'The Hunting Rifle' Jack O'Connor found

Discussion in 'General Sako Discussions' started by Ian H, Sep 29, 2020.

  1. Ian H

    Ian H Member

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    A number of you recommened Mr. O'Connor as a good starting point. Managed to find a copy in great condition at a local store here...Attic Books. Just wanted to share.

     

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  2. paulsonconstruction

    paulsonconstruction Sako-addicted

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    Timeless advice in that book & it would behoove anyone to follow it. Jack wouldn't fit in today. He wasn't one for gadgets & mounting telescopes on sporting rifles.
     
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  3. CVCOBRA1

    CVCOBRA1 Well-Known Member

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    Mostly noted for his revolver work and the father of the 44 Magnum, Elmer Keith was always a great read. His books "Hunting Big Game" and "Sixguns" are great to read.
     
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  4. 16b410

    16b410 Well-Known Member

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    Another 40 great pages of great book from the great man. I was taught to 'stand up on your hind legs and shoot like a man'. Then I bought this little book in 1992 and found out that the late Jack O'Connor chooses the best and steadiest position to shoot game from. Sometimes even as degrading as planting his butt on the ground. (GASP!) Good enough for Jack, good enough for me too.

    20200929_111300.jpg
     
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  5. stonecreek

    stonecreek SCC Secretary Forum Owner SCC Board Member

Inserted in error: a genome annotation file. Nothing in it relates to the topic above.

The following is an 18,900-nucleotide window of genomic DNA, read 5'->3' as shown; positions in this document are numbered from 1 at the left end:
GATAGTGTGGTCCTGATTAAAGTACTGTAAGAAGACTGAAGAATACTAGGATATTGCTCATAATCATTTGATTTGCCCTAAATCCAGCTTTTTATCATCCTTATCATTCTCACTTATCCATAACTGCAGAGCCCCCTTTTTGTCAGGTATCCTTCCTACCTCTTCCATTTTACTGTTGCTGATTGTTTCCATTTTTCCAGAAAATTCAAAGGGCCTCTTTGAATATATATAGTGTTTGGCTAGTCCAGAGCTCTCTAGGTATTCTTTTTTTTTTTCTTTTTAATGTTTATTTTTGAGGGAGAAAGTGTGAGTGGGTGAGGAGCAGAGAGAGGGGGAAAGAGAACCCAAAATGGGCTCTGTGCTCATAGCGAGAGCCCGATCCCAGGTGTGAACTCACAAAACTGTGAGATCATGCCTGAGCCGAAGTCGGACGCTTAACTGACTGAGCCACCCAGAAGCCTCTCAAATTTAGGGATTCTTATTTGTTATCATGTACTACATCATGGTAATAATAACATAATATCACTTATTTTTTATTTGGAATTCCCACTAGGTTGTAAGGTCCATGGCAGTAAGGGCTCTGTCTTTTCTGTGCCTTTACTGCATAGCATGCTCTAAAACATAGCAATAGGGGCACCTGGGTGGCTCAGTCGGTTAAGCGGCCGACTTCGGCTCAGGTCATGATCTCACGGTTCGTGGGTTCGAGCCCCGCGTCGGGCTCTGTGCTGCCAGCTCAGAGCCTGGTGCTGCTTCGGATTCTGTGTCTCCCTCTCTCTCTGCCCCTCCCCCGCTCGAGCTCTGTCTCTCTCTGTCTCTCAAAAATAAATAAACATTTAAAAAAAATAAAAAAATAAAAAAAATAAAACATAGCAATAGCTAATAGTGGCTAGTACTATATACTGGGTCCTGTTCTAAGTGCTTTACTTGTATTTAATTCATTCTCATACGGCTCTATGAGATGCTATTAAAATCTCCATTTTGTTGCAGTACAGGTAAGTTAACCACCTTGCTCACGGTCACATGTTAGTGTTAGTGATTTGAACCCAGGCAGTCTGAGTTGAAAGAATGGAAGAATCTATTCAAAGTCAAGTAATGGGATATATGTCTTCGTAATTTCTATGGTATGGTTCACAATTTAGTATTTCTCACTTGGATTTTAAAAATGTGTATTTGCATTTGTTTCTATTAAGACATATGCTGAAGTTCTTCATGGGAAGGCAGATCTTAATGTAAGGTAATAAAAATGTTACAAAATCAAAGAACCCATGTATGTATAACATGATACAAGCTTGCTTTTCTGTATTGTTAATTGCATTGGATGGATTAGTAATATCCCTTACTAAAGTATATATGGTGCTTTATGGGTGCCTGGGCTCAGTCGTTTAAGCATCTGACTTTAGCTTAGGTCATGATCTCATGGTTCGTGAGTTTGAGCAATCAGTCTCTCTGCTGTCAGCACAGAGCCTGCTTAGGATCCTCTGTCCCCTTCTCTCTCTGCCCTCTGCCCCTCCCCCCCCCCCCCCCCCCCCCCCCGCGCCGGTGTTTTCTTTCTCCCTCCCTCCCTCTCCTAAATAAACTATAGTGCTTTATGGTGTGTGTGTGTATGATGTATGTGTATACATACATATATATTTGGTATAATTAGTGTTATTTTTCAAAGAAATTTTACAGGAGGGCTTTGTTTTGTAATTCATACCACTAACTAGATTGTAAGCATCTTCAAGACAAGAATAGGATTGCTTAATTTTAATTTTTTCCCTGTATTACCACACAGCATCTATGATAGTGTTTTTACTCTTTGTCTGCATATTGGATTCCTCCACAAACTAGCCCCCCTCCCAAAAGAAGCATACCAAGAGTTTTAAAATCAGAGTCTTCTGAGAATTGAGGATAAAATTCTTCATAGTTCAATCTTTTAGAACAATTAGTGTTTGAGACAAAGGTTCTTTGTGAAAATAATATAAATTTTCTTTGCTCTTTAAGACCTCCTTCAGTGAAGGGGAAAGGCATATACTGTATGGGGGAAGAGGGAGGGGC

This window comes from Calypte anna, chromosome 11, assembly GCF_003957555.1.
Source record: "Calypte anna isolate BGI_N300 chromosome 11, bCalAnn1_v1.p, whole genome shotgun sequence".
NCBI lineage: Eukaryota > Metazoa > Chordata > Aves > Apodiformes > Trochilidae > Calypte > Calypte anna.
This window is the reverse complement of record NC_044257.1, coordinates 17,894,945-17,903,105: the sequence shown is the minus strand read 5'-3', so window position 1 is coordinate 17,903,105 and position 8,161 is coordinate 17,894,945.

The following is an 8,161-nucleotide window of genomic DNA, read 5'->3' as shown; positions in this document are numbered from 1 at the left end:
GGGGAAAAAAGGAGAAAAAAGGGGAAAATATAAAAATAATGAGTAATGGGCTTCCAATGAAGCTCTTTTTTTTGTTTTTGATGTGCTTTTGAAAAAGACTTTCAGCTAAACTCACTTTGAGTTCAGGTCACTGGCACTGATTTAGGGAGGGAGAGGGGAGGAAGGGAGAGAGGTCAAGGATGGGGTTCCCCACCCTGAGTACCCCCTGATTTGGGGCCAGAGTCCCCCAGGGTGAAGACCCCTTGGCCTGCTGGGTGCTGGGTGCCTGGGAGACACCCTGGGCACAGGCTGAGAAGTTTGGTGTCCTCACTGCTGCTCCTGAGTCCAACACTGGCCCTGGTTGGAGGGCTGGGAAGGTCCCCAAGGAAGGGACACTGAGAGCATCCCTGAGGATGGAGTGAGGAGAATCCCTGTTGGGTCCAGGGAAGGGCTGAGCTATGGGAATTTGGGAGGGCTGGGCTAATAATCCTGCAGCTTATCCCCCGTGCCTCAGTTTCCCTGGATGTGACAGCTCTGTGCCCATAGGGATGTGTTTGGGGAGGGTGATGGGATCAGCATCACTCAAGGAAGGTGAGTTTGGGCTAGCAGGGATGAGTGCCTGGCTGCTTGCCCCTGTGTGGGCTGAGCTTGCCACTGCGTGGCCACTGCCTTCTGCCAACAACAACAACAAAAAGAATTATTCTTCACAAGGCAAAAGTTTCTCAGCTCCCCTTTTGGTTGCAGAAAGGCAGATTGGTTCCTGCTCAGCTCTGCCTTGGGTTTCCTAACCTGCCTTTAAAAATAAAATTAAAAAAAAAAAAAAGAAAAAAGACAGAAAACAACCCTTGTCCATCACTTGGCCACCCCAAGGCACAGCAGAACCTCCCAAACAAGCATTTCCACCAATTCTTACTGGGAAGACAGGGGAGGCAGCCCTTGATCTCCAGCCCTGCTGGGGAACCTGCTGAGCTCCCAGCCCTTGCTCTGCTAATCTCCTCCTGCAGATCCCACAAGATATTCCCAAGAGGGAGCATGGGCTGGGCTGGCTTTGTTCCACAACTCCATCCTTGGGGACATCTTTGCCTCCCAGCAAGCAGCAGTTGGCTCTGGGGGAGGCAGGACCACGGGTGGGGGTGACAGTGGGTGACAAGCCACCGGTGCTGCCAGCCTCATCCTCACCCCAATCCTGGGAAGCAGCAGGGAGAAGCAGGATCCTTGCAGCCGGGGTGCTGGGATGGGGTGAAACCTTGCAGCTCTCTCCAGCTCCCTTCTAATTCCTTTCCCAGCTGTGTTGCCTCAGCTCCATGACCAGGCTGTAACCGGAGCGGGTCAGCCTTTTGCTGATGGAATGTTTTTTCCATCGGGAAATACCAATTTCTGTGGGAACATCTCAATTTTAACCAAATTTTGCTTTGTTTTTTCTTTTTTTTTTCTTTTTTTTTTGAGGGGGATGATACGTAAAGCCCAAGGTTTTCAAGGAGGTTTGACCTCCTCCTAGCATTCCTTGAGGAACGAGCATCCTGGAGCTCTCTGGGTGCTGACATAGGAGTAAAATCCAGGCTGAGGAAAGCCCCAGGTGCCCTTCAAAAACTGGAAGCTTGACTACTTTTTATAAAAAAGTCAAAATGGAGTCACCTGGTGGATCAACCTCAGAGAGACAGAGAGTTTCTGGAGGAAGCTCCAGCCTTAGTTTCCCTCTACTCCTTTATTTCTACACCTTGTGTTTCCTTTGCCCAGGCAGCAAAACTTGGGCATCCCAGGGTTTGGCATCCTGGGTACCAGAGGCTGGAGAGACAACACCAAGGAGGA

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    Elmer Keith was a great exaggerator, and perhaps even a fabricator, who always advocated "big" calibers over good shot placement. Keith was very small in physical stature and seemed to try compensate for it by shooting only large calibers. Keith claimed that no one should hunt elk with anything less than a .33 caliber with 250 grain bullets. However, Keith loved handguns, so at the same time he was irrationally saying that a .30-06 was useful for little more than deer, he would hunt elk with a .44 Special.

    Jack O'Connor's writing seemed much more fact-based, recognizing that there was no substitute for shot placement. His detractors derided him as being "recoil shy" for using a .270 or .30-06 for some of the largest North American game. But he used larger calibers when called for on large African game.

    Overall, O'Connor was the much more credible of the two, and having been a college professor of English was much the better writer.
     
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  6. CVCOBRA1

    CVCOBRA1 Well-Known Member

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    I always took Keith as more of a story teller and that was the way he wrote. Kind of like listening to your grandfather relating things that happened to him. O'Connor was more of a traditional magazine writer. And I do have two Sako 270's and a T3X also so he did leave an impression on me.
     
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  7. Ian H

    Ian H Member